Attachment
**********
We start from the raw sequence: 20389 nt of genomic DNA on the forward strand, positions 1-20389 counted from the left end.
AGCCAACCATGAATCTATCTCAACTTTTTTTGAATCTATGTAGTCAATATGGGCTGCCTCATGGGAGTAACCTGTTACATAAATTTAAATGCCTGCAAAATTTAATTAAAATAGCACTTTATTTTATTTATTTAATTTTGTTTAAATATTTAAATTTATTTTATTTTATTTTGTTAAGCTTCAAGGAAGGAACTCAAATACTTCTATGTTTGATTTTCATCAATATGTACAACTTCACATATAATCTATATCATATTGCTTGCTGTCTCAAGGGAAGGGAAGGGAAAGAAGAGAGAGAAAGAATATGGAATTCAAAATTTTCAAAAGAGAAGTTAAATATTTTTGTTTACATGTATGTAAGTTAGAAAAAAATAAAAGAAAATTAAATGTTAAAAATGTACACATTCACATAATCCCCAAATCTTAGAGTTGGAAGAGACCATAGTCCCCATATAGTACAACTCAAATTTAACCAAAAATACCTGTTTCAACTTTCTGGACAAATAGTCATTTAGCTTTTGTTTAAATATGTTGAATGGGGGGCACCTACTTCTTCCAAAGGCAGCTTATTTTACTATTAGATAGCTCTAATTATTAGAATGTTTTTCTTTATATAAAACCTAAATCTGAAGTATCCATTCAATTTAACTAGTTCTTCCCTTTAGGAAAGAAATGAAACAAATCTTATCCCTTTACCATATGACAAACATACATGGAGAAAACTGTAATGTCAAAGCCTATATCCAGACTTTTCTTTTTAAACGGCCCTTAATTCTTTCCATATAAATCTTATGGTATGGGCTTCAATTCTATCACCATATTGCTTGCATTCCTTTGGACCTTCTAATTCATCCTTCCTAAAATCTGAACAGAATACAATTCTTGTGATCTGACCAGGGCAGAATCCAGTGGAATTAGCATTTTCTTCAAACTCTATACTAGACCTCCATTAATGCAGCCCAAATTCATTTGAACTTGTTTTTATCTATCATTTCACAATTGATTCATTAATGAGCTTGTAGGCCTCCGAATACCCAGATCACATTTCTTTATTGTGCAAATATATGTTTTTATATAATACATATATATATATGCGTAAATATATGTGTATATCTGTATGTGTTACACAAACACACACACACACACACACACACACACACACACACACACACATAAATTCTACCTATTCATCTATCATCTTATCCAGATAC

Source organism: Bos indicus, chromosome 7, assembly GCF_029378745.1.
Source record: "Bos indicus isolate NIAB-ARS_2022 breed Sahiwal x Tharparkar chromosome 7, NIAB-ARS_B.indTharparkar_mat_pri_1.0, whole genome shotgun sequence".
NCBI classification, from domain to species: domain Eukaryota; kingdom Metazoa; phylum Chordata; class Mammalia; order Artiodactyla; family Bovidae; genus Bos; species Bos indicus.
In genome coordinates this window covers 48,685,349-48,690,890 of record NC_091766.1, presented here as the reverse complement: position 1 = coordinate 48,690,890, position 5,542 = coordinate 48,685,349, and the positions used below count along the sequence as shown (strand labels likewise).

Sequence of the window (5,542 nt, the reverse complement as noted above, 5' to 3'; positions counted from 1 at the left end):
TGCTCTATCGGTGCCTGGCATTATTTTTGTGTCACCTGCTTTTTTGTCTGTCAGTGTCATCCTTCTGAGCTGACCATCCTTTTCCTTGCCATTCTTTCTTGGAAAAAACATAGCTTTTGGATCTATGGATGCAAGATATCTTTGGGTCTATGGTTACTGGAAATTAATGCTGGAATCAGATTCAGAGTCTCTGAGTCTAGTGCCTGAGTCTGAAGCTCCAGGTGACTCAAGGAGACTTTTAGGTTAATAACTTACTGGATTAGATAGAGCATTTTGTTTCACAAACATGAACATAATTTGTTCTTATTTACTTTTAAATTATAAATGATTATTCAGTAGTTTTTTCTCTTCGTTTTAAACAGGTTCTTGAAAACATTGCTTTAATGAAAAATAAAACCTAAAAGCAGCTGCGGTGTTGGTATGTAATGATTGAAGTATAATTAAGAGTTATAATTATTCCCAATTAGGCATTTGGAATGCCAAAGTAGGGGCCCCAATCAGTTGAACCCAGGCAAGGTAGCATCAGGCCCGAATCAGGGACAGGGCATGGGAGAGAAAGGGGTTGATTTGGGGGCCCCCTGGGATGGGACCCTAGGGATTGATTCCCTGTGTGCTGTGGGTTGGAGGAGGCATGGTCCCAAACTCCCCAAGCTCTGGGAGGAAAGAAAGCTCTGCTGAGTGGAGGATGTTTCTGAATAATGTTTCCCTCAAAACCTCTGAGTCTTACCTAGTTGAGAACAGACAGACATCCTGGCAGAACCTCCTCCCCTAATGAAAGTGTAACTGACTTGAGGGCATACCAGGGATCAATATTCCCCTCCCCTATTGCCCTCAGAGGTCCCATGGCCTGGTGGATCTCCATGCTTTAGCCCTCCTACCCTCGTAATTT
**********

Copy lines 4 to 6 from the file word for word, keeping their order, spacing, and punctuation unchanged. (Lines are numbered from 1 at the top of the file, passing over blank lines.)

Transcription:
Source record: "Bos indicus isolate NIAB-ARS_2022 breed Sahiwal x Tharparkar chromosome 7, NIAB-ARS_B.indTharparkar_mat_pri_1.0, whole genome shotgun sequence".
NCBI classification, from domain to species: domain Eukaryota; kingdom Metazoa; phylum Chordata; class Mammalia; order Artiodactyla; family Bovidae; genus Bos; species Bos indicus.
In genome coordinates this window covers 48,685,349-48,690,890 of record NC_091766.1, presented here as the reverse complement: position 1 = coordinate 48,690,890, position 5,542 = coordinate 48,685,349, and the positions used below count along the sequence as shown (strand labels likewise).